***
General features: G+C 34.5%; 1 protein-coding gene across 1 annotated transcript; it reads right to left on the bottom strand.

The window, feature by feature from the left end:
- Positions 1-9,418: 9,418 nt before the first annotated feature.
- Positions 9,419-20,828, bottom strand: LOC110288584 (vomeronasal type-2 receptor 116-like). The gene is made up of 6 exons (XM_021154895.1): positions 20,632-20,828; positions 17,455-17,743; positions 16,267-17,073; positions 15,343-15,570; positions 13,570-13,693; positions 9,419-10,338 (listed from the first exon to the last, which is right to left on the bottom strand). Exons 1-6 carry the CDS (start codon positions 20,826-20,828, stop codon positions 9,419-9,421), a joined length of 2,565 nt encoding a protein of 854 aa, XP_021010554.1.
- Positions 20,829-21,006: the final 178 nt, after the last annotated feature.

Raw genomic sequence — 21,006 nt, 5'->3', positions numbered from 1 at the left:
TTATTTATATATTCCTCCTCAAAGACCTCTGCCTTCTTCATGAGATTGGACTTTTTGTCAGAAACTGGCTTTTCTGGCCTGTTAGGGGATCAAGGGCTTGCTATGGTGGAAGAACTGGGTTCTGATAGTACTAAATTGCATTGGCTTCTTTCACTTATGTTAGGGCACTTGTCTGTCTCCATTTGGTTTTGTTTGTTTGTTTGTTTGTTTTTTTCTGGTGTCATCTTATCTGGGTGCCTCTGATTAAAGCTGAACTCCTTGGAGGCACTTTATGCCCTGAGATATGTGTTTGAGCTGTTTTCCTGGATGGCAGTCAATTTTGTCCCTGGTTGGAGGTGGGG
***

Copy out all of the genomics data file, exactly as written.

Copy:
General features: G+C 34.5%; 1 protein-coding gene across 1 annotated transcript; it reads right to left on the bottom strand.

The window, feature by feature from the left end:
- Positions 1-9,418: 9,418 nt before the first annotated feature.
- Positions 9,419-20,828, bottom strand: LOC110288584 (vomeronasal type-2 receptor 116-like). The gene is made up of 6 exons (XM_021154895.1): positions 20,632-20,828; positions 17,455-17,743; positions 16,267-17,073; positions 15,343-15,570; positions 13,570-13,693; positions 9,419-10,338 (listed from the first exon to the last, which is right to left on the bottom strand). Exons 1-6 carry the CDS (start codon positions 20,826-20,828, stop codon positions 9,419-9,421), a joined length of 2,565 nt encoding a protein of 854 aa, XP_021010554.1.
- Positions 20,829-21,006: the final 178 nt, after the last annotated feature.

Raw genomic sequence — 21,006 nt, 5'->3', positions numbered from 1 at the left:
TTATTTATATATTCCTCCTCAAAGACCTCTGCCTTCTTCATGAGATTGGACTTTTTGTCAGAAACTGGCTTTTCTGGCCTGTTAGGGGATCAAGGGCTTGCTATGGTGGAAGAACTGGGTTCTGATAGTACTAAATTGCATTGGCTTCTTTCACTTATGTTAGGGCACTTGTCTGTCTCCATTTGGTTTTGTTTGTTTGTTTGTTTGTTTTTTTCTGGTGTCATCTTATCTGGGTGCCTCTGATTAAAGCTGAACTCCTTGGAGGCACTTTATGCCCTGAGATATGTGTTTGAGCTGTTTTCCTGGATGGCAGTCAATTTTGTCCCTGGTTGGAGGTGGGG